The BUND and Yiddish revolutionary songs

2017 : 120th anniversary of the creation of the BUND

ARTICLE - The General Jewish Labour Bund in Lithuania, Poland and Russia, generally called The Bund, was a secular Jewish socialist party in the Russian Empire, active between 1897 and 1920.

Fighting for the emancipation of Jewish workers as part of a broader struggle for socialism, the Bund advocated the right for Jews to establish a secular Yiddish-speaking nationality. It therefore opposed both Zionism and Bolshevism, criticizing its centralizing tendencies.

BUND history

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Arkady Kremer, fondateur du BUND

The Bund was founded in Vilne (Vilnius in Yiddish) on October 7, 1897, by activists of the Marxist group of the city. It sought to unify all Jewish workers in the Russian Empire as part of a unified socialist party. Although the term "Jewish" is in the name of the party, its founders did not want to create a specifically Jewish party: they were social democrats working in Jewish environment and using the Yiddish language. For them, the party was a part of the Russian socialist movement working in a Jewish environment. The Bund distributed a quality underground press in Yiddish that resisted tsarist repression.

The Bund was a secular socialist party, opposed to what seemed reactionary in the traditional Jewish life in Russia. The party faced the hostility of rabbis who condemned actions against tsarism. The birth of the Bund marked the break of a Jewish tradition rooted in the communities of Russia. According to Rachel Ertel, "for some, atheism became an article of faith for which they were ready to die as their fathers for the " Sanctification of the Name "(Kiddush Hashem).

The Bund firmly opposed Zionism, saying that emigration to Palestine was just a form of a wild rush forwards. During its 4th Congress, the Bund "considered Zionism to be a reaction of the bourgeois class against anti-Semitism and the abnormal situation of the Jewish people. Political Zionism aiming at the creation of a territory for the Jewish people can not pretend to solve the Jewish question, nor [...] satisfy the people as a whole. "(Quoted by Henri Minczeles, General History of the Bund, a Jewish Revolutionary Movement, Denoel, 1999, 68.).

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Rassemblement de l’Organisation des Jeunes Bundistes (Varsovie, 1932)

After the Nazi invasion, the Bundists played an important role in the armed resistance of the Jewish population against the Nazi occupation. The activity of the Bund, however, was slowed down by Stalinist repression. In the middle of the war, Stalin ordered the execution of two of the main leaders of the Bund. Victor Alter and Henryk Erlich were shot in Moscow in December 1941 under the cynical and false accusation of being agents of Nazi Germany. A representative of the Bund, Samuel Zygelboym, member of the Polish government in London during the Second World War, committed suicide in 1943 to protest against the inaction of the Allies in the face of the ongoing Holocaust. The Bund also played an important role in the Warsaw ghetto uprising and was one of the main components of the Jewish Combat Organization in which it was represented by Marek Edelman.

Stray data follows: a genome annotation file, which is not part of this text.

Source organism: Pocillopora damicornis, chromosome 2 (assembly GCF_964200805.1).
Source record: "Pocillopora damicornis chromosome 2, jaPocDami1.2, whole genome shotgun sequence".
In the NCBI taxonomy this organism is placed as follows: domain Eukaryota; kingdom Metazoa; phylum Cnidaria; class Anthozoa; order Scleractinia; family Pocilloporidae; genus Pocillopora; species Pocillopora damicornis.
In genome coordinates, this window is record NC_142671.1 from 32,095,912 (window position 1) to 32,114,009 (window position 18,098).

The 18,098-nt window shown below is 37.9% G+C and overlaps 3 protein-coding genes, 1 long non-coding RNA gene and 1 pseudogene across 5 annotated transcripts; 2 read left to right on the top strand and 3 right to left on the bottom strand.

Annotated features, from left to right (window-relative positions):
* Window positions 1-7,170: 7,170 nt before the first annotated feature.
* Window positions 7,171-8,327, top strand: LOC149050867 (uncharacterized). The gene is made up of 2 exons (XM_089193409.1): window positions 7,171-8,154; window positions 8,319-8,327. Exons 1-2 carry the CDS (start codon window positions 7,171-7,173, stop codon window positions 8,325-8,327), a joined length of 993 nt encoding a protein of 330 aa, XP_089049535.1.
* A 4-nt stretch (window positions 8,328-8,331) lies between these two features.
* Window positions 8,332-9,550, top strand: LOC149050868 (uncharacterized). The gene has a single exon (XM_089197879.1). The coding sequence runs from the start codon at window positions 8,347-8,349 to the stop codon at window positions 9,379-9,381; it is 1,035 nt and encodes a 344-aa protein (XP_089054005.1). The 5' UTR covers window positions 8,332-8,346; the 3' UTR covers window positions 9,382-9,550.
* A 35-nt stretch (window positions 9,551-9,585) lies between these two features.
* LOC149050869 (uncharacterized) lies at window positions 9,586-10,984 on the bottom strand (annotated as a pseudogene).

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Vladimir Medem

The Bund still formally exists in the 21st century as a Jewish Labor Bund, an organization associated with the Socialist International, but the Holocaust has destroyed the people in which it was rooted. New York is its international base; only sections remain in the diaspora, like in Australia, the United Kingdom, Israel or in France with the Medem Arbeter Ring Center.

Vladimir Medem (opposite) is considered as the greatest theoretician of the Bund

Yiddish revolutionary songs

Whether they are in French, Yiddish, Spanish, Italian, German or Russian, all revolutionary songs express the same feeling and the same aspirations. The feeling of those who stand against an established order for the benefit of a minority. The slogan of rebellion that arises when one who has enough to endure, shouts: "That’s enough!"
These songs reflect the ferocity of years of misery, exploitation and dictatorship, but also the hope of a better world, free of injustices and war.

The Bund played a vital role in supporting Yiddish cultural circles, as well as musical and theatrical ensembles.